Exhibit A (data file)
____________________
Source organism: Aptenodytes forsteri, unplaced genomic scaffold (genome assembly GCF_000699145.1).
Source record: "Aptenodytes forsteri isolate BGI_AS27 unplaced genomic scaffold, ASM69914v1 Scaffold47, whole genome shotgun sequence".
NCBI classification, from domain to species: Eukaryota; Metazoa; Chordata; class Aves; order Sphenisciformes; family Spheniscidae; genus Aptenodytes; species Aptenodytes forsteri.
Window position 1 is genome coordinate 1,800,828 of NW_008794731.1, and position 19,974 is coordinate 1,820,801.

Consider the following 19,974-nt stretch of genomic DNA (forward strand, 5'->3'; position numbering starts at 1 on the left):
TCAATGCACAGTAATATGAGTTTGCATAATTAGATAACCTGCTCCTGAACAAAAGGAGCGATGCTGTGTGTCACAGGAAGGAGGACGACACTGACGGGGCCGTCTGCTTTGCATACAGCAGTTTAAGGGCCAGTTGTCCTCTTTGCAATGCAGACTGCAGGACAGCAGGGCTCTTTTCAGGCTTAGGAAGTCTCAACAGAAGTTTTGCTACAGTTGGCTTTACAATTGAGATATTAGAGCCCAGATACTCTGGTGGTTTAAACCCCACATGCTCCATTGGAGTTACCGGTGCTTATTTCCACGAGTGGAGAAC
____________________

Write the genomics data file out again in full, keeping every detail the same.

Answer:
Source organism: Aptenodytes forsteri, unplaced genomic scaffold (genome assembly GCF_000699145.1).
Source record: "Aptenodytes forsteri isolate BGI_AS27 unplaced genomic scaffold, ASM69914v1 Scaffold47, whole genome shotgun sequence".
NCBI classification, from domain to species: Eukaryota; Metazoa; Chordata; class Aves; order Sphenisciformes; family Spheniscidae; genus Aptenodytes; species Aptenodytes forsteri.
Window position 1 is genome coordinate 1,800,828 of NW_008794731.1, and position 19,974 is coordinate 1,820,801.

Consider the following 19,974-nt stretch of genomic DNA (forward strand, 5'->3'; position numbering starts at 1 on the left):
TCAATGCACAGTAATATGAGTTTGCATAATTAGATAACCTGCTCCTGAACAAAAGGAGCGATGCTGTGTGTCACAGGAAGGAGGACGACACTGACGGGGCCGTCTGCTTTGCATACAGCAGTTTAAGGGCCAGTTGTCCTCTTTGCAATGCAGACTGCAGGACAGCAGGGCTCTTTTCAGGCTTAGGAAGTCTCAACAGAAGTTTTGCTACAGTTGGCTTTACAATTGAGATATTAGAGCCCAGATACTCTGGTGGTTTAAACCCCACATGCTCCATTGGAGTTACCGGTGCTTATTTCCACGAGTGGAGAAC